Dear Writing Teacher, We met at the University of Tampa this past week and you gave me your email address in order to get book suggestions from you. I'm working on a young adult novel in close third person with a decent amount of world building involved in the narrative. I've found it difficult to find contemporary novels (and short stories) that aren't written in first person so any suggestions you have, I would really appreciate. Thanks in advance for your help. Best Regards, Tiffany Dear Tiffany, I have to admit that your question, initially, made me giggle. My in-house statistician hasn't crunched the numbers yet (Nate Silver wasn't available so I hired my dog, Omar Little, and, quite frankly, he sucks at the job), but I'm pretty sure the proportion of contemporary novels narrated in the third person is equal to those narrated in the first. Or at least it feels that way. I have so many good third-person novels to recommend to you! Stoner by John Williams. The Thin Place by Kathryn Davis. Off Course by Michelle Huneven. The Vacationers by Emma Straub. Everything I Never Told You by Celeste Ng. (I'm basically walking through my house, calling out titles. I could do it all day. The Fever by Megan Abbott!) Some of these books limit themselves to one character's consciousness, like Stoner or Off Course. Others, like The Vacationers and The Fever, shift between multiple characters from chapter to chapter, or scene to scene. In these novels, the distance between the reader and the events of the narrator, or "the psychic distance" as John Gardner puts it, is fairly close. These narratives reflect what James Wood calls, in How Fiction Works, the free indirect style: "As soon as someone tells a story about a character, narrative seems to want to bend itself around that character, wants to merge with that character, to take on his or her way of thinking and speaking." (If you haven't read Wood's book, you can read the first chapter here. And you can read Jonathan Russell Clark's clever and helpful essay on close third here.) The Thin Place is told in a more elevated, all-knowing third-person point of view that skips from one small town resident to the next, including a dog, which is fitting since the book is about the thin scrim between the cosmic and the mundane, and the connection between all things. Everything I Never Told You also shifts its third person perspective, between family members, and its narrator has more knowledge than anyone; the book's first sentence, "Lydia is dead. But they don't know this yet..." makes that clear, and it emphasizes just how little this family understands about itself. In both these novels, perspective reflects theme especially well. If you're trying for this more elevated perspective, I also suggest you read Edward P. Jones along with 19th-century masters like George Eliot. These writers alight on one perspective and then another and another, deftly providing access to a character's most intimate motives in one passage only to gracefully move away to comment on the scene in the next. They drop Wisdom-with-a-capital-W and it's great fun to read. (And write, I hope!) An omniscient third person narrator feels like a bodiless character who shapes our understanding of the narrative's events. One of my writing teachers declared on multiple occasions that the third person point of view was easier than the first person. I disagree; each is easy and difficult in different ways. The first person has always come more naturally to me. Its performative qualities are revealing; I discover who my character is via language use and voice tics, confession and truth-dodging. Most importantly, there isn't the elasticity of psychic distance that exists in the third person, which requires control and intention so that the reader doesn't feel like she's riding a narrative tilt-a-whirl. It's disconcerting to be deep inside a character's psyche and then, suddenly, to see him from afar. I bet many first drafts of third-person narrations struggle with finding the best distance from which to tell the story. I recommend you decide what your novel's psychic distance is, and stick to it. If you're after a closer third person perspective, keep in mind Wood's image of the narrative bending around the character's mind so that the language and observations reflect and imply that particular consciousness. Also, avoid using "seeing" verbs; instead of, for instance, "She saw the cup on the table," just say something like, "The cup was on the table." Since it's a close third person, you don't need to tell the reader who is doing the seeing -- that's already implied. It's also easy to forget the body when writing in third person (just as it's easy to forget the external world when writing in first person). One way to lessen the psychic distance between reader and story is to include physical experience: not what others see of the narrator, but how it feels, internally, to be this self: how it feels to be tired, to be restless, to be nauseated, and so on. (One of my pet peeves as a reader is when we learn about the hair of a protagonist from a (supposedly) close third person narration; people have very specific relationships to their hair, and they don't view it, can't experience it, from afar. If you're gonna talk about a character's hair, make sure it expresses the experience of having said hair, rather than something like, "She ran a hand through her shoulder-length straight auburn hair..." which puts me outside the character and her experience. In that example, I'm looking at the character, rather than seeing the world with her.) Since your novel requires world building, I also recommend you read the last story/chapter in Jennifer Egan's A Visit from the Goon Squad, "Pure Language," which seamlessly depicts a future New York City and a music industry that caters to toddlers -- or "pointers" as they're known -- from the third person perspective of a guy named Alex. As you read, mark the moments where Egan is providing the reader with expository information about the world. Where does Egan fit it in, and how? Perhaps more importantly, how do these passages reflect Alex's psyche and and shape our understanding of him? For example, look at this passage, where he's describing a woman he's meeting for the first time: Lulu was in her early twenties, a graduate student at Barnard and Bennie's full-time assistant: a living embodiment of the new "handset employee": paperless, deskless, commuteless, and theoretically omnipresent, though Lulu appeared to be ignoring a constant chatter of handset beeps and burps. The photos on her page had not done justice to the arresting, wide-eyed symmetry of her face, the radiant shine of her hair. She was "clean": no piercings, tattoos, or scarifications. All the kids were now. And who could blame them, Alex thought, after watching three generations of flaccid tattoos droop like moth-eaten upholstery over poorly stuffed biceps and saggy asses? I'm interested in how "handset employees" and "clean" are in quotation marks, which allows Egan to not only straight-up define these terms for the reader, but to show that Alex is apart from these communities. The phrasing of "All the kids" shows that Alex isn't as young as Lulu. Overall, the description of her reveals that Alex is attracted to her -- and also intimidated, I think. Egan could have left out the "Alex thought" in the last line -- the sentence would still work without it -- but its inclusion adds a few inches to the psychic distance, which perhaps gives Egan some flexibility of tone when describing this particular future. Part of your quandary, of course, is that you're writing a young adult novel, and I'm no longer giggling because, you're right, there are far fewer third person examples in that genre. Why is that? My friend Cecil Castellucci, who will publish her 12th (!) young adult novel, Stone in the Sky, in late February, has her own litmus test for categorizing a book as YA. Her definition sheds light on why so many are told in first person: For me, a book is YA when it has a young protagonist and the action is happening right now or has just happened. If a book has a young protagonist, but it is nostalgic or self-aware, then it is an adult book. Castellucci argues that a YA book feels like it's happening "in the now," and that this sense of urgency allows the reader to feel as if she's "on the journey with the character as they clue in and grow." The first person, and in particular the first person present, provides the kind of immediacy that the YA genre so excels at. In the third person, a sense of "nostalgia and awareness," which Castellucci says is usually present in adult books with young protagonists, might creep in. Castellucci says there are beautiful examples of third person YA books, so I asked my friend Katie Coyle, who recently published her first YA novel, Vivian Apple at the End of the World, for her suggestions. She recommended Eleanor & Park by Rainbow Rowell, The Disreputable History of Frankie Landau-Banks by E. Lockhart, Code Name Verity by Elizabeth Wein, and Malinda Lo's Ash and Huntress. The first two are examples of realism, the third is historical fiction, and Lo's are fantasies. Now that you have these recommendations, I suggest you ban the first person for at least six months. Read only novels written in the third person. Furthermore, try to read third person novels that have the same psychic distance you're aiming for, be it close third, or an elevated omniscience, or something in between. When I'm struggling with a technical challenge in writing, I bang my head against the wall, write and rewrite and write again, and seek out books that have mastered said challenge. It's useful if the book's content is wildly different from mine -- that way, I don't feel like I will accidentally crib its ideas. For instance, if you're writing an epigrammatic novel about, say, the workplace, it would be helpful to read Mrs. Bridge by Evan S. Connell for its succinct and perfect short chapters. (See also: Dept. of Speculation by Jenny Offill.) You'll be wise to avoid books that share your subject matter. It's form you're after, not content. Aside from all that, I'd recommend writing, to yourself, your reasons for choosing the third person. Why does the story need to be told this way? It's useful for me to articulate and defend my choices when I'm about halfway through a first draft. This lets me move partly (but never wholly!) out of intuition and into intention. Intention feels powerful. "Good luck, Tiffany!" she typed as she tucked her silky blonde hair behind her ear. Sincerely, The Writing Teacher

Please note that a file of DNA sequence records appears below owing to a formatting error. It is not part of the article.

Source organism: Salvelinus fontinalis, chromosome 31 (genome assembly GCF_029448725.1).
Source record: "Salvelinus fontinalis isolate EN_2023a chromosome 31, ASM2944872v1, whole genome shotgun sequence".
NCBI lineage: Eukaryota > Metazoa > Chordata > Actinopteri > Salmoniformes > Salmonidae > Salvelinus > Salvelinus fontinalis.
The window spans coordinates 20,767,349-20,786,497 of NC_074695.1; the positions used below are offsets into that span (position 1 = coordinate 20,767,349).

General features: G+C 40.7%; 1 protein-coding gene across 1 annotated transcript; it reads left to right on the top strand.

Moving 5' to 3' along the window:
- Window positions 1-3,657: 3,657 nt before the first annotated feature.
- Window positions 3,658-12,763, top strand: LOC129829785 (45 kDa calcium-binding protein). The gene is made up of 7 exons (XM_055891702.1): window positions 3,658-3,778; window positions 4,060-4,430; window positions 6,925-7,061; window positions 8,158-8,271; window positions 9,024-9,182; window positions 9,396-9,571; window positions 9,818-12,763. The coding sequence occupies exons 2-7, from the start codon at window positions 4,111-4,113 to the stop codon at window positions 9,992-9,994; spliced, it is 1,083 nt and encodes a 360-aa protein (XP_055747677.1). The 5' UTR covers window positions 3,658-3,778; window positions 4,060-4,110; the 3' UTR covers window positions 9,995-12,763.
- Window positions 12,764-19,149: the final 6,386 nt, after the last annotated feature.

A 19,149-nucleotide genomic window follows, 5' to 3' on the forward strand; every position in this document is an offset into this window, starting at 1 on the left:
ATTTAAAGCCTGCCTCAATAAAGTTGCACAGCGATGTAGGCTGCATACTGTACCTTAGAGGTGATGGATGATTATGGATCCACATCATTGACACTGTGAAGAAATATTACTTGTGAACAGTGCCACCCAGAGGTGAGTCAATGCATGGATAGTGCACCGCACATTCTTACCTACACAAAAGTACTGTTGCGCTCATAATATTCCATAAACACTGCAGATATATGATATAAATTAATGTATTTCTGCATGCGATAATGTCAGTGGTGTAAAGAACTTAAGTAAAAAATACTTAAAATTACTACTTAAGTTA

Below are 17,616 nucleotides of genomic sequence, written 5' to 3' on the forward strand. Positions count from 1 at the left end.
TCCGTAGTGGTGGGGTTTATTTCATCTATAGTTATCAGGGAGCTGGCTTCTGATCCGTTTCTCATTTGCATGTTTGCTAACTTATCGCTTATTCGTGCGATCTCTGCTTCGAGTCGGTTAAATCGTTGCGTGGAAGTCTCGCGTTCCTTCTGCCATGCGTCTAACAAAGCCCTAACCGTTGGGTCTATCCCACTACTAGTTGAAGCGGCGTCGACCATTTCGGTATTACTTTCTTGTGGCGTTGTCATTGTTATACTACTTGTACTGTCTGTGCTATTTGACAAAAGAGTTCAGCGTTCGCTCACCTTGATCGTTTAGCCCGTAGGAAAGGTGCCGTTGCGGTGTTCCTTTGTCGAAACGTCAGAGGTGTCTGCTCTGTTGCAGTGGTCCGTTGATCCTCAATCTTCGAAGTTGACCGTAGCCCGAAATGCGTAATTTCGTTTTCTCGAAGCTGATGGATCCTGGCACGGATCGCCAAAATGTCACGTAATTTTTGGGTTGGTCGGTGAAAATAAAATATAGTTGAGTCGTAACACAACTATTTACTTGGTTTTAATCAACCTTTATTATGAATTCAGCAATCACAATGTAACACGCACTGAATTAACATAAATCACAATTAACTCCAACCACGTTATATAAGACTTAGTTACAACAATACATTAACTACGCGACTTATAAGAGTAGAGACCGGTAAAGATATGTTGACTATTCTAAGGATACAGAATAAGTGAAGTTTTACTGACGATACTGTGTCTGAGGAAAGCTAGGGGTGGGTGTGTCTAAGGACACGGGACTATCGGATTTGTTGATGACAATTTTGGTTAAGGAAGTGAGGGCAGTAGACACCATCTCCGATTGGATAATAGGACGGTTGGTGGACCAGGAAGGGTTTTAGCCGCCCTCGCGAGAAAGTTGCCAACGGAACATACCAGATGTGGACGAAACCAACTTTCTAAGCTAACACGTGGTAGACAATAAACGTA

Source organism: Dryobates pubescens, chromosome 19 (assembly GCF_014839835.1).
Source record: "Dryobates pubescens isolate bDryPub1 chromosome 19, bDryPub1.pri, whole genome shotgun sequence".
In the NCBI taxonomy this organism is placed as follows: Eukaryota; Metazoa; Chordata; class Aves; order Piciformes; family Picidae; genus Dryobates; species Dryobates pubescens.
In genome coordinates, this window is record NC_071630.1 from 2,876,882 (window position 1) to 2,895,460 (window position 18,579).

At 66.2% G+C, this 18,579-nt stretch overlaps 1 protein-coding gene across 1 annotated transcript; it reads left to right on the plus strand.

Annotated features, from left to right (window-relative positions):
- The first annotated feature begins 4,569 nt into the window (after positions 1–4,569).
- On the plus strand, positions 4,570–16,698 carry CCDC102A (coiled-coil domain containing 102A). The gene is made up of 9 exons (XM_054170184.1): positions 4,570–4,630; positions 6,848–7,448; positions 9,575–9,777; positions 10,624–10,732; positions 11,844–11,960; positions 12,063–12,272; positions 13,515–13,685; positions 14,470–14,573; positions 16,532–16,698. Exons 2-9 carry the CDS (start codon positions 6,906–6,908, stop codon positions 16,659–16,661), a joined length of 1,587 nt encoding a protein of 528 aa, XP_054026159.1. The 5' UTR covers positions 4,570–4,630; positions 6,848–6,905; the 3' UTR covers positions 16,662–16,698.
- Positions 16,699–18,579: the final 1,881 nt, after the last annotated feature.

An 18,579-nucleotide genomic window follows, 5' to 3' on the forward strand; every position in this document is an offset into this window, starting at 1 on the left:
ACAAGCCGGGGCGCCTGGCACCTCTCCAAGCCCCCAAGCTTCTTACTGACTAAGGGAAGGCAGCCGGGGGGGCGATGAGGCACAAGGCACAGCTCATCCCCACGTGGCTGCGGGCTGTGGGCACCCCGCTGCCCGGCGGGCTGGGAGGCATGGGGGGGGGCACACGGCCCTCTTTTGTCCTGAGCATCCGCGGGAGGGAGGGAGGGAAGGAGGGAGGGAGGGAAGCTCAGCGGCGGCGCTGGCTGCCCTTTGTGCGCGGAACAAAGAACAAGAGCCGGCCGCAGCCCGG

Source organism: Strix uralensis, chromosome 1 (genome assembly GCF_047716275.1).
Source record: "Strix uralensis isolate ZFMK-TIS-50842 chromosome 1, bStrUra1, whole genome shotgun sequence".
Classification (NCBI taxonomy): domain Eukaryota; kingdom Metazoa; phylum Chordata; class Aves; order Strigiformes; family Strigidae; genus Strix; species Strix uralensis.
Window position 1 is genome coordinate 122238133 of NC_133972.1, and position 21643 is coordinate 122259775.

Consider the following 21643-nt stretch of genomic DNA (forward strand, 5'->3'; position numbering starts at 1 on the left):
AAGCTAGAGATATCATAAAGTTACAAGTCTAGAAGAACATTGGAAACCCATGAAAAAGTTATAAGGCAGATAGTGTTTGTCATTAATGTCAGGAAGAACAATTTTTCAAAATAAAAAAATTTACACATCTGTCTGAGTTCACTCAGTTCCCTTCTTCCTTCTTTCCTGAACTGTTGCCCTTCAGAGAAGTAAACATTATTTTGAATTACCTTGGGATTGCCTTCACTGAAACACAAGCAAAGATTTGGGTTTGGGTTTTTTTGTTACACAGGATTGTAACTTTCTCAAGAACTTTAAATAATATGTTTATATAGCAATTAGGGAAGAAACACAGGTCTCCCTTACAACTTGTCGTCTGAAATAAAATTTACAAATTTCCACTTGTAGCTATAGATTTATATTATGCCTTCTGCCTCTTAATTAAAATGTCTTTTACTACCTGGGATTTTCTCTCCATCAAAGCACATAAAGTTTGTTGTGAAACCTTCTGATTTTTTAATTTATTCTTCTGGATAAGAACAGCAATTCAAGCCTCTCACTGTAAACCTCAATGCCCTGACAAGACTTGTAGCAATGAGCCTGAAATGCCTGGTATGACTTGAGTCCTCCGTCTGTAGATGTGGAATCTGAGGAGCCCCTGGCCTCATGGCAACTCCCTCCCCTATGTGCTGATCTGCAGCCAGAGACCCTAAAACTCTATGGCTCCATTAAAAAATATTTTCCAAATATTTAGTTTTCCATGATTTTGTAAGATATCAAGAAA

Dear Writing Teacher, A short story of mine was recently rejected by an esteemed literary journal, which I'll call...Chipped Vase Quarterly. In their rejection, the editors of Chipped Vase Quarterly said that although they weren't accepting my story, they encouraged me to submit more work in the future. This was an emailed rejection, and I've received similar ones from other journals. My question is whether this counts as a personalized rejection, or if it's just a form letter. If it's just a form letter, is it a more positive form letter than others at the journal's disposal? Are there tiers of rejections? I'm not sure why it matters -- a no is a no is a no -- but, still, it matters. My other question is, if it is a form rejection, whether I should pay attention to its content. Do they really want me to submit something else? Your guidance is appreciated. Thank you, Rejected in Cleveland Oh you poor soul. It seems like only yesterday I was in your position, reading rejection letters as if they were tea leaves, trying to discern some deeper meaning. (Er...probably because it was yesterday.) The rejections that arrive in the mail are often no bigger than toilet paper squares, and just as mute, and the ones that come hurtling into your inbox feel even more impersonal. The whole submission process takes forever and it can be so disheartening to get a no. It shouldn't also be mysterious! What's a poor writer to do? The rejection you described does not sound personalized. Now, don't be crestfallen; it's helpful to remember that the devoted people who read for and edit literary magazines are often overworked and underpaid -- if paid at all -- and that we should not blame them for using form rejections, nor for taking a long time to consider our work. That said, I believe that anything encouraging in a rejection should be taken seriously, form letter or not. Tenacity is the key to being published. (So is revising. And: submitting to magazines whose aesthetics align with your own. Duh.) When someone asks you submit again, do so. If a magazine didn't want you to submit again, then why mention it? Your question isn't about this, but I must emphasize that if a reader or editor writes you what is obviously a personal and specific note about your work, and includes his or her name at the bottom of the rejection, then...hurrah! These readers must wade through piles upon piles of writing, and the fact that they have reached out to you means a lot. Allow it to mean a lot. Sometimes a personal note from a real human being can be almost as good as an acceptance; you really just want to find a reader, right? Well, you found one. Submit again, and again, and again. (For some sobering numbers, here are mine: it took me approximately five years to get a story accepted by McSweeney's, and I have been submitting to One Story for over a decade -- and counting. Sorry, One Story, but I am not giving up!) Since I have never worked at a magazine, I was unsure about tiers of rejections. I've wondered this myself over the years. To get an informed answer, I decided to query some highly respected magazine editors and readers to see what they had to say on the topic. Their answers are varied, but also quite similar: I don't know about other magazines, but we do have tiers of rejections. For the slush pile we have two form rejections: One reads "Thank you for submitting your work...We regret that we are unable to publish it." The other includes the line "we like your work and would like to see more of it." Work that is submitted directly to me usually receives a personal reply, by hand or by e-mail, depending. And then there are those cases when a submission gets lost on my computer, or underneath somebody's desk and the months go by...but we are trying to eliminate that tier. -Lorin Stein, editor, The Paris Review PANK has three tiers of rejection. Our form rejection simply says thank you but your work wasn't right for PANK; we also ask writers to wait thirty days before resubmitting. We have a second rejection where we enjoyed the writer's work but encourage them to resubmit after thirty days has passed. Our most personal rejection, often accompanied by a note from an editor, is for the work we love and hate to say no to, and we encourage these writers to resubmit anytime. The quality of the work dictates which rejection a writer will receive. -Roxane Gay, co-editor, PANK The Missouri Review uses a submission management program called Submission Manager. Several other magazines use it, too — Ploughshares, for one — and most writers are certainly familiar with the system. It’s easy to upload the manuscript and the writer receives an automated “Thank you for submitting your work” email from us. Email is how we contact the writer, regardless of our decision. Over the course of a year, we receive approximately ten thousand submissions, and of those, we publish about forty or fifty manuscripts per year. SubMgr allows the editorial staff to create different types of rejection emails. We do have what we call a “form rejection.” In the last five months, about thirty percent of our rejections receive our form rejection. Any litmag editor will say the same thing: we would like to be able to give a personal response to every writer, but the sheer volume of work we receive makes this impractical, if not impossible. We do receive plenty of submissions that are wholly inappropriate for our magazine and/or poorly written, but we never tell the writer to take a long walk off a short pier and hug an octopus. After all, no matter what we think on our end, chances are that the writer, regardless of his or her ability, spent weeks on the story. Our entire editorial staff is made up of writers: we know how tough this process is and we would never insult a writer in such a manner. All other rejections can be considered “personal,” though we do have templates that plugin some basic information, such as the writer’s name and the title of the work that was submitted. We encouraged our interns and editors to provide encouragement, not criticism, about the manuscript. Something such as “we really enjoyed the energy and detail of the penultimate scene between Paul and Joanne.” It’s important for our writers to know which pages worked best for us. This, of course, might not be true of any other magazine (another editor may love the opening scene more) but it gives the writer a good sense of what fits TMR for any future submissions. We always encourage the writer to submit again. We have no idea who the writer is, and we’ve published many authors who have been trying to get into our pages for years. So we always want to let writers know that we would like a chance to read their future work. -Michael Nye, managing editor, The Missouri Review The Rattling Wall e-mails out three types of rejections. First, and most common, the basic "no thanks" rejection. Second, if the reading staff and I really enjoyed a writer's voice, but the piece they submitted isn't right for the issue we're making, I'll e-mail the writer and encourage them to submit again. Third, I will (rarely) e-mail a writer and ask them to "hold" a submission that I love for a future issue of The Rattling Wall. The few times I've done this, I've always told the writer they can "pull" their piece any time during the hold, as I realize it's a lot to ask of someone who is eagerly submitting. -Michelle Meyering, editor, The Rattling Wall At Slush Pile, there is usually only me and I personally read through every submission. What I would love for writers to understand about the reading process is: that first paragraph -- that first sentence -- is invaluable, because if it fails, there is no reason for me to carry on reading the submission. There is a standard reject that goes out, generally to writers who have submitted too early (as in, they haven't properly polished their story or they just haven't spent enough time honing their prose) or to people who are just writing in a style that is wrong for the magazine. Since Slush Pile lays a pretty heavy premium on literary prose, this is often experimental fiction or stories that are written with attention to plot over prose. If a person is writing in a style that is suitable for the mag, but the story itself does not appeal to me in subject matter or because, perhaps, their writing is not quite on the level, but I feel like it might be soon, they get a kind rejection. I will also generally send a personal note to anyone whose cover letter makes it obvious that they have spent time reading the magazine. Most submissions are sent out blindly, like spam, so it's always nice when someone is actually submitting because they enjoy the mag. At Harvard Review, things are a bit more complicated. There are sometimes as many as ten readers on the first tier (but often fewer). A story goes to at least two of them before it is rejected and, if it is recommended twice, it makes its way on over to me. I have a look at it, and if I like it, I pass it along to Laura and Christina (managing editor and editor, respectively). The number of submissions we receive at Harvard Review are wild, so that limits our ability to send more personal rejection letters (although, sometimes we do) and significantly hinders our ability to respond in a timely manner. Sometimes people are waiting upwards of a year before they hear a final decision from us, but we do read all of the submissions. Christina says she tells people to send along their submission and then try to forget about it. I tell people by way of encouragement -- and this is honest -- that the longer it takes us to respond, the better the submission did. If you have to wait eight or ten months before you hear back and then receive a standard rejection, that's got to be completely disheartening. But maybe it softens the blow to know that four or five people liked it, first. -M. R. Branwen, Editor & Publisher, Slush Pile Magazine, and Senior Reader of Unsolicited Fiction, Harvard Review The specifics for us are basically just that we have two different rejection templates within Submittable -- the basic no, and the little bit (though admittedly not much) more nice/encouraging one. I'll also say, how these two get doled out is pretty subjective and all over the place. We have a team of editors, though we generally take turns instead of conferring. For the website, the three fiction editors/two poetry editors take month-long turns and they get total autonomy during their turn. So, you know, one might just always use basic No, not wanting to worry about distinctions; another, nicer editor might practically always use the nicer no; and everything in between. -Aaron Burch, editor, Hobart McSweeney’s has definitely had varying tiers of responses over the years, depending on how we were sorting through submissions and who was doing the rejecting. We’ve asked writers whose work we liked to include code words on the envelopes or subject lines of their ensuing submissions, to ensure we’d pull them out of the pile; we’ve had readers add personal responses to our reply cards, in some cases; and we’ve employed various other proprietary tweaks, too. When we come across someone we want to hear more from, we’ll try to make that clear, for sure. -Jordan Bass, editor, McSweeney's Quarterly Concern As you can see, I was correct in assuming that a rejection that asks you to submit again should be taken seriously. (See? I am always right!) Also, it's clear to me from these answers that the submission/acceptance process isn't scientific. Literary magazines are created by real, living people, and real, living people are particular and idiosyncratic. We cannot fault them for loving what they love, which means we also can't fault them for not loving what they don't love. In the end, they're just looking for a terrific short story...whatever that means to them. So get off the internet and write one, why don't you? Sincerely, The Writing Teacher Got a question? Send all queries about craft, technique, or the writing life to [email protected].